Glykon's Farnese Herakles (Hercules)

Glykon's Farnese Herakles is a colossal sculpture replica of Hercules, made by Glykon, based on the original version by Lysippos. Glykon’s giant replica was discovered in 1546 on the Baths of Caracalla, in Rome. It now rests in the Museo Archeologico Nazionale in Naples.

The Baths of Caracalla were Roman public baths, built in Rome between AD 212 and 217. The baths were originally ornamented with high quality sculptures beside the Glykon’s Farnese Herakles, for example the Farnese Bull and the statue of Asclepius. There were many replicas of Lysippos’ Hercules, but Glykon's Farnese Herakles is the largest one to survived. Obviously, Hercules was a big part of Greek mythology and understanding his story helps us to understand this sculpture a little better.

Herakles, known by the Romans as Hercules, was the illegitimate son of Zeus, the god of sky and thunder and the ruler, and a mortal named Alcmene. At the time, Zeus was married to his sister, Hera, goddess of women and marriage.

When Hera found out about Zeus’ adultery, she started a series of hateful trickery towards Hercules. One of which drove Hercules to murder his wife and his two sons. As punishment for Hercules’ heinous doing, the Oracle of Delphi, in cahoots with Hera, sent him to the servitude of King Eurystheus.

The king, also in cahoots with Hera, sent Hercules to complete twelve seemingly impossible challenges, known as the labors of Hercules. The eleventh of these challenges consisted in getting Hera’s wedding gift to Zeus– The three golden Apples of the Hesperides. After going trough a tremendous ordeal to get them, Hercules decided to return the golden apples where it belonged.

Observing Glykon's Farnese Herakles, what one first notice is Hercules’ slyly exaggerated musculature. His reversed contrapposto pose has him resting, standing with most of his weight on his club. Hanging on this club is the Nemean Lion’s skin, the first of Hercules labors.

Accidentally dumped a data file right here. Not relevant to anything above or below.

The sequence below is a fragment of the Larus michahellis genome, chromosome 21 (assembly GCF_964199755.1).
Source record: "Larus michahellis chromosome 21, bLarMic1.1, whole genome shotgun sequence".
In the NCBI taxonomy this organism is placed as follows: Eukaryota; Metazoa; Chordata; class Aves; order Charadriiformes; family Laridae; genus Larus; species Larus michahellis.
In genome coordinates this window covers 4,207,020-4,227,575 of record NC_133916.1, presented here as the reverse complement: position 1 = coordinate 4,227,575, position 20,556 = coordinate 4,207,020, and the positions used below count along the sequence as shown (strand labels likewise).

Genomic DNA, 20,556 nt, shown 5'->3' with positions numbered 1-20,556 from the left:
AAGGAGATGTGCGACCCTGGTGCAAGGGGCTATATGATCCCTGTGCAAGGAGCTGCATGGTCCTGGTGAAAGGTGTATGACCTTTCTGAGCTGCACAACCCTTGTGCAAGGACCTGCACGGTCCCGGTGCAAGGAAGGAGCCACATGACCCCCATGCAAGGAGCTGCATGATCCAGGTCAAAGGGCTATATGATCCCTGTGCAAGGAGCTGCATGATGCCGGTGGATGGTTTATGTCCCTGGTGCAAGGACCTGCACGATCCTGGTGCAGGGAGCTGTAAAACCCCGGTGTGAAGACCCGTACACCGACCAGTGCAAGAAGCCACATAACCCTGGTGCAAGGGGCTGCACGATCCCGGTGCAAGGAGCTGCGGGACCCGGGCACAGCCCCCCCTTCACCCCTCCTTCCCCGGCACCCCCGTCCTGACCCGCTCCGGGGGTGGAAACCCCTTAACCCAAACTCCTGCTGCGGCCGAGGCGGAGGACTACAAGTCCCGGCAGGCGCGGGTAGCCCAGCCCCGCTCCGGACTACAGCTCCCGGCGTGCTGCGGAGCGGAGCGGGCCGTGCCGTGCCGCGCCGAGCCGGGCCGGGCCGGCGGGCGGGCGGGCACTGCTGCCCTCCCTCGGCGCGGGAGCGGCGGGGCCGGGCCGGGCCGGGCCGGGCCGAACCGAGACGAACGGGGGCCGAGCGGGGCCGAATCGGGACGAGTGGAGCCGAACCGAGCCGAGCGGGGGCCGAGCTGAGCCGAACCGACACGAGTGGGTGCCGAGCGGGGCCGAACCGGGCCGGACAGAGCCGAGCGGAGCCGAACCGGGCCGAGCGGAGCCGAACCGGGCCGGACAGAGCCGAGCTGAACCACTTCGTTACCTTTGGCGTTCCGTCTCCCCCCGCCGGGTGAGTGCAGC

After reading Hercules’ story, we can assume that this exaggeration on Hercules’ massive muscles was a symbol of strength. However, Hercules resting on the club seems to be inferring tiredness. This pose contrasts to the classical contrapposto where the human figure would stand with most of its weight on one foot giving the figure a more balanced and harmonious appearance. Greek sculptors explored the whole range of human experience in the Hellenistic period.

This is relevant because in the classic period, balanced and harmonious pose suggests what is known in Greek Philosophy as the Platonic virtue of temperament. Greek philosopher, Plato, developed the theory of the Tripartite Soul.

It consisted in the idea that all humans are made of three parts or functions: the rational part (which corresponds to the mind or soul), the “spirited” part, as he called it (which corresponds to the emotions), and the appetitive part (which corresponds to our basic primal desires such as eating, drinking, sex, etc.)

Tripartite Soul
The theory of the Tripartite Soul includes the rule that the rational part should control the spirited part, and both should work together to control the appetitive. This would bring the human soul to the virtue of Temperance– harmony and order (self –control). Glykon’s Hercules does not look balanced and harmonious. In fact, he looks exhausted and pensive.

Hercules’ massively muscular arms also seemed to try to tell us that there is a sort of conflict here. While his left arm is resting on the club, his right arm hides behind his torso, obligating the observer to go around and discover that he is holding the golden apples of the Hesperides with his right hand.

Also, one other observation on Glykon's Farnese Herakles that denotes an intentional step away from “balanced and harmonious” is Hercules’ head; it looks small compared with his bulky body.

So here we have a sculpture of one of the most notorious heroes of Greek mythology, a symbol of strength and heroism, having a conflict with exhaustion or concern, a symbol of weakness. Hercules had in deed a conflict with the three functions of the soul, and it was symbolized on Glykon's Farnese Herakles.

The rational part wanted him to finish this tremendous ordeal by completing the task given to him as punishment for his horrendous doing. Featuring Hercules’ tremendous musculature, the hanging lion’s skin, and the club insinuates that Hercules was willing to complete what he was asked. The spirited part make it so that, though he had completed the task that was asked of him, he could not allow himself to give away Zeus’ golden apples.

This conflict between the rational and the spiritual function inflicted tiredness on Hercules’ massive strong body that forced him to rest on his club.

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